Posts Tagged ‘administrators. EDAD’

K12 IT leaders work with people

K-12 IT leaders need to work with people, not just tech

<https://www.educationdive.com/news/k-12-it-leaders-need-to-work-with-people-not-just-tech/555004/

My note: this is the first step toward the conclusion of my dissertation: the CIO in education must wear three hats: computer geek, educator and administrator.

District Administration reports.

Since edtech varies from district to district and state to state, it’s unlikely that an IT candidate will be up-to-speed on the current system in use. Alabama solves this problem by offering the Alabama Chief Technology Officer certification program.

It is critical for those in K-12 IT leadership to understand the unique customer service needs of the education industry. When technology doesn’t work, it throws a wrench into an entire day of learning. Educators need a fast fix and responsive service. Effective tech leaders will delegate by teaming up with tech-savvy teachers who can serve as school tech leaders. This strategy allows for an on-site tech expert to step in to put out fires before the tech expert arrives.

Former teachers can also make strong chief technology officers because they understand both tech and education. This allows them to build trust with the staff, which is a critical component to launching new technology initiatives.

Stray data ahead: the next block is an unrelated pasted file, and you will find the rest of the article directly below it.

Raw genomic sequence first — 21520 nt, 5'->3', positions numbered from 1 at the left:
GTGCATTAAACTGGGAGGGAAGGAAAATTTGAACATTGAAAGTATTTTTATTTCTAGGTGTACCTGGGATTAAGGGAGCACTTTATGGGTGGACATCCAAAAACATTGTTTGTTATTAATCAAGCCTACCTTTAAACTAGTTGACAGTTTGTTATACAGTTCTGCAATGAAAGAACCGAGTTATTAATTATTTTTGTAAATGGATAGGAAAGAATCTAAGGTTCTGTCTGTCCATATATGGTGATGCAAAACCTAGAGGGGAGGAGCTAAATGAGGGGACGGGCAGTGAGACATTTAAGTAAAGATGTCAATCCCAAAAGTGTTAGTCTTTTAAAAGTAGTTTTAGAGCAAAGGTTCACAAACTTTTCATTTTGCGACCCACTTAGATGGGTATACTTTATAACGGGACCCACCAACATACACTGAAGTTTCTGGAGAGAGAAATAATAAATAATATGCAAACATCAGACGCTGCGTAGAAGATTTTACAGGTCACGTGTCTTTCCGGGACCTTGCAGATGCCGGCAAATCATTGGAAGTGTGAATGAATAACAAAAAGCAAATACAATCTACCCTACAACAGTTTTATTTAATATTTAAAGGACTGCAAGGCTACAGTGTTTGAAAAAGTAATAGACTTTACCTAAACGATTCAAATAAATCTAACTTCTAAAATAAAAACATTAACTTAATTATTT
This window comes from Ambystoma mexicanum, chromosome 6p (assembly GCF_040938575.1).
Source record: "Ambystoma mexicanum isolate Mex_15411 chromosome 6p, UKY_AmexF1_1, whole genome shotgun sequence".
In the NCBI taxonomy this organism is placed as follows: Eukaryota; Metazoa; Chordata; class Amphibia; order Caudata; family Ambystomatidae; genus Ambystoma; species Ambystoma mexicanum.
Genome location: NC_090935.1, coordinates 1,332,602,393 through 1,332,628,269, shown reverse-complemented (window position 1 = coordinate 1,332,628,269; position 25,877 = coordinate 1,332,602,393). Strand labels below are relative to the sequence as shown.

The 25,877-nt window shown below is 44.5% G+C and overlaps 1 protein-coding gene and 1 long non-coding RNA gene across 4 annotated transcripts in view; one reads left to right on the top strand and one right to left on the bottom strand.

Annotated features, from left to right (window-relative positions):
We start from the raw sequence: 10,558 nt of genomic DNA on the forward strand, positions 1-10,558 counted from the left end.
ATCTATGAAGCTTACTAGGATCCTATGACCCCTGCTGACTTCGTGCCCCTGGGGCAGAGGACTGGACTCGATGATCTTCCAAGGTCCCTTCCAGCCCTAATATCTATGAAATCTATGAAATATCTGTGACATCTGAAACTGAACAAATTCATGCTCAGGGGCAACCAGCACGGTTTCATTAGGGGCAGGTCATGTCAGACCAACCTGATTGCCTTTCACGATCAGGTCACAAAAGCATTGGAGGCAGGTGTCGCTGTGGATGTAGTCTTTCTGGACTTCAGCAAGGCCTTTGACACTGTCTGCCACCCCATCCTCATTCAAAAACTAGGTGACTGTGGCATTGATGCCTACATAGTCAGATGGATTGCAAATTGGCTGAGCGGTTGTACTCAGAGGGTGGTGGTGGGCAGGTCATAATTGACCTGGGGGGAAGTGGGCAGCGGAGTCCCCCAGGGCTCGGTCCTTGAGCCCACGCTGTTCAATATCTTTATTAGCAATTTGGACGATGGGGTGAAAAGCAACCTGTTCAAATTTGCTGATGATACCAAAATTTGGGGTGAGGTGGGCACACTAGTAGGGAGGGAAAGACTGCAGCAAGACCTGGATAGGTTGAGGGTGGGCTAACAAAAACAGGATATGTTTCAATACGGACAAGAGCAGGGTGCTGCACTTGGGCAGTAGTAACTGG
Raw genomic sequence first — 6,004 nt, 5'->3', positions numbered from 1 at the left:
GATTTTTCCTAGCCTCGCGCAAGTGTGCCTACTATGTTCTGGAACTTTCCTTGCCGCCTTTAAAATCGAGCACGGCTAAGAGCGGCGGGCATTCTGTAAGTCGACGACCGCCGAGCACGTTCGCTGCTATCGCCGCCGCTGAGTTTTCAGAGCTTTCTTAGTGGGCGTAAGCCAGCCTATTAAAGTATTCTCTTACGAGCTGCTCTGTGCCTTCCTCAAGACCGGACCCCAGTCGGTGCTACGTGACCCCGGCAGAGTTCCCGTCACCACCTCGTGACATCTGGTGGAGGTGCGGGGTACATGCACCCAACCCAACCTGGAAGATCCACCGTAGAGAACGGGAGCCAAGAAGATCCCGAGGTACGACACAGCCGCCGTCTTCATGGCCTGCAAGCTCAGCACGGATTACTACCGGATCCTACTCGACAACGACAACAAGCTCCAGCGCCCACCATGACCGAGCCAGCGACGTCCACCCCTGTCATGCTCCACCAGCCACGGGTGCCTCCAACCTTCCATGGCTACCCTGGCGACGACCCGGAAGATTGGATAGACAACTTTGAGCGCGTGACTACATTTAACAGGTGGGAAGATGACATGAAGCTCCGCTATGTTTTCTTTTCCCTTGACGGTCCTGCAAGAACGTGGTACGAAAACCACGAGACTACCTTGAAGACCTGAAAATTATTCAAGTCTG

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more on digital literacy for EDAD in this IMS blog
http://blog.stcloudstate.edu/ims?s=digital+literacy+edad

toxic leadership

The Mediation Role of Toxic Leadership in the Effect of Job Stress on Job Satisfaction
H. Tezcan Uysal Department of Management and Organization
Zonguldak Vocational College Bülent
Ecevit University, Turkey

(6) (PDF) The Mediation Role of Toxic Leadership in the Effect of Job Stress on Job Satisfaction. Available from: https://www.researchgate.net/publication/331249551_The_Mediation_Role_of_Toxic_Leadership_in_the_Effect_of_Job_Stress_on_Job_Satisfaction [accessed May 16 2019].

Role of the Chief Academic Technology Officer

What’s the Role of the Chief Academic Technology Officer?

Research from the Center for Higher Education CIO Studies (CHECS) has been transferred to EDUCAUSE, including a report on the role of the Chief Academic Technology Officer and its differences and similarities to other higher ed IT tech executives.

https://library.educause.edu/resources/2019/1/the-center-for-higher-education-cio-studies-reports-2003-2018 Friday, January 18, 2019

The Center for Higher Education CIO Studies (CHECS) was a nonprofit organization founded by Dr. Wayne A. Brown, dedicated to the education and development of technology leaders in higher education. CHECS produced the CIO Study, the Technology Leadership (TL) Study, the Chief Information Security Officer (CISO) Study and the Higher Education Chief Academic Technology Officer Study.